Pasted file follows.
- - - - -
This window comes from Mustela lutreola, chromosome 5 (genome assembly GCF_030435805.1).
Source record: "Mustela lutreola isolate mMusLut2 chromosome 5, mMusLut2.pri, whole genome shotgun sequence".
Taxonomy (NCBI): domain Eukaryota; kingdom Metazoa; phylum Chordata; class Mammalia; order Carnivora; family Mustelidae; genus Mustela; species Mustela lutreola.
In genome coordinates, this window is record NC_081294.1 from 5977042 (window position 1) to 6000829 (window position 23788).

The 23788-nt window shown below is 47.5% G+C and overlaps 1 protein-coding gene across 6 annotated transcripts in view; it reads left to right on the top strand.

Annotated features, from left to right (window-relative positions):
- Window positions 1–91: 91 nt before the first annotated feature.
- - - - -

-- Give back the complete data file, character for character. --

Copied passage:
This window comes from Mustela lutreola, chromosome 5 (genome assembly GCF_030435805.1).
Source record: "Mustela lutreola isolate mMusLut2 chromosome 5, mMusLut2.pri, whole genome shotgun sequence".
Taxonomy (NCBI): domain Eukaryota; kingdom Metazoa; phylum Chordata; class Mammalia; order Carnivora; family Mustelidae; genus Mustela; species Mustela lutreola.
In genome coordinates, this window is record NC_081294.1 from 5977042 (window position 1) to 6000829 (window position 23788).

The 23788-nt window shown below is 47.5% G+C and overlaps 1 protein-coding gene across 6 annotated transcripts in view; it reads left to right on the top strand.

Annotated features, from left to right (window-relative positions):
- Window positions 1–91: 91 nt before the first annotated feature.